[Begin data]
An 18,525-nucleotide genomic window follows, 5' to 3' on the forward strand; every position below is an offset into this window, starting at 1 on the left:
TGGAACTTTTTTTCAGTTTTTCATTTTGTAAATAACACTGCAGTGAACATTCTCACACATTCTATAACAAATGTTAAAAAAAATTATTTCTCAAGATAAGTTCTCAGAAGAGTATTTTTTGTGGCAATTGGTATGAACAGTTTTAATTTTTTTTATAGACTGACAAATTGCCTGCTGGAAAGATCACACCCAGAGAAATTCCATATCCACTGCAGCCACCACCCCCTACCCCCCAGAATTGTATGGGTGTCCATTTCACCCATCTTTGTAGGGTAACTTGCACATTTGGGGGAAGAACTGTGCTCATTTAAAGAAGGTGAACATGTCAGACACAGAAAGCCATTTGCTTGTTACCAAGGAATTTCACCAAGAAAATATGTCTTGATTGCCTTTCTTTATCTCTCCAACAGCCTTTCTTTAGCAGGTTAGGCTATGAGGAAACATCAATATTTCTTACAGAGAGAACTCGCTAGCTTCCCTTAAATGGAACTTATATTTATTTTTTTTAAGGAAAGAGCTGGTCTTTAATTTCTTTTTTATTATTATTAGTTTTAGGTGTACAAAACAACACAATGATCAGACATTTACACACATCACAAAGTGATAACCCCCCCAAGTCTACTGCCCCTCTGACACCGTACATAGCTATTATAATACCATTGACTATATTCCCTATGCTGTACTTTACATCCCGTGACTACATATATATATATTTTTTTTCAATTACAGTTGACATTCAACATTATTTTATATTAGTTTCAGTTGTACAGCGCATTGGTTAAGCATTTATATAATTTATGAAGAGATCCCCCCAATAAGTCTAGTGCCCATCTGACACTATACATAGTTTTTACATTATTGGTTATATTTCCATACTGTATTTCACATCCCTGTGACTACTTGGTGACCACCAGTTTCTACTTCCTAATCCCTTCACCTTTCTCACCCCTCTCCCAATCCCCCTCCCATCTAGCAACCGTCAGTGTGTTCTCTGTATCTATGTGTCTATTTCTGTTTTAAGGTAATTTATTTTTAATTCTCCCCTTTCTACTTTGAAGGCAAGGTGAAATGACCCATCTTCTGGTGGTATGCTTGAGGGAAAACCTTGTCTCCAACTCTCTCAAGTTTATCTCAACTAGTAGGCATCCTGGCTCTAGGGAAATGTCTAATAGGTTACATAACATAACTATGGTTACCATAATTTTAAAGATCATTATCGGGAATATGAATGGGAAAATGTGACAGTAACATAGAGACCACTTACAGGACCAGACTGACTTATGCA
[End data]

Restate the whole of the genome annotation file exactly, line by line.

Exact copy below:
An 18,525-nucleotide genomic window follows, 5' to 3' on the forward strand; every position below is an offset into this window, starting at 1 on the left:
TGGAACTTTTTTTCAGTTTTTCATTTTGTAAATAACACTGCAGTGAACATTCTCACACATTCTATAACAAATGTTAAAAAAAATTATTTCTCAAGATAAGTTCTCAGAAGAGTATTTTTTGTGGCAATTGGTATGAACAGTTTTAATTTTTTTTATAGACTGACAAATTGCCTGCTGGAAAGATCACACCCAGAGAAATTCCATATCCACTGCAGCCACCACCCCCTACCCCCCAGAATTGTATGGGTGTCCATTTCACCCATCTTTGTAGGGTAACTTGCACATTTGGGGGAAGAACTGTGCTCATTTAAAGAAGGTGAACATGTCAGACACAGAAAGCCATTTGCTTGTTACCAAGGAATTTCACCAAGAAAATATGTCTTGATTGCCTTTCTTTATCTCTCCAACAGCCTTTCTTTAGCAGGTTAGGCTATGAGGAAACATCAATATTTCTTACAGAGAGAACTCGCTAGCTTCCCTTAAATGGAACTTATATTTATTTTTTTTAAGGAAAGAGCTGGTCTTTAATTTCTTTTTTATTATTATTAGTTTTAGGTGTACAAAACAACACAATGATCAGACATTTACACACATCACAAAGTGATAACCCCCCCAAGTCTACTGCCCCTCTGACACCGTACATAGCTATTATAATACCATTGACTATATTCCCTATGCTGTACTTTACATCCCGTGACTACATATATATATATTTTTTTTCAATTACAGTTGACATTCAACATTATTTTATATTAGTTTCAGTTGTACAGCGCATTGGTTAAGCATTTATATAATTTATGAAGAGATCCCCCCAATAAGTCTAGTGCCCATCTGACACTATACATAGTTTTTACATTATTGGTTATATTTCCATACTGTATTTCACATCCCTGTGACTACTTGGTGACCACCAGTTTCTACTTCCTAATCCCTTCACCTTTCTCACCCCTCTCCCAATCCCCCTCCCATCTAGCAACCGTCAGTGTGTTCTCTGTATCTATGTGTCTATTTCTGTTTTAAGGTAATTTATTTTTAATTCTCCCCTTTCTACTTTGAAGGCAAGGTGAAATGACCCATCTTCTGGTGGTATGCTTGAGGGAAAACCTTGTCTCCAACTCTCTCAAGTTTATCTCAACTAGTAGGCATCCTGGCTCTAGGGAAATGTCTAATAGGTTACATAACATAACTATGGTTACCATAATTTTAAAGATCATTATCGGGAATATGAATGGGAAAATGTGACAGTAACATAGAGACCACTTACAGGACCAGACTGACTTATGCA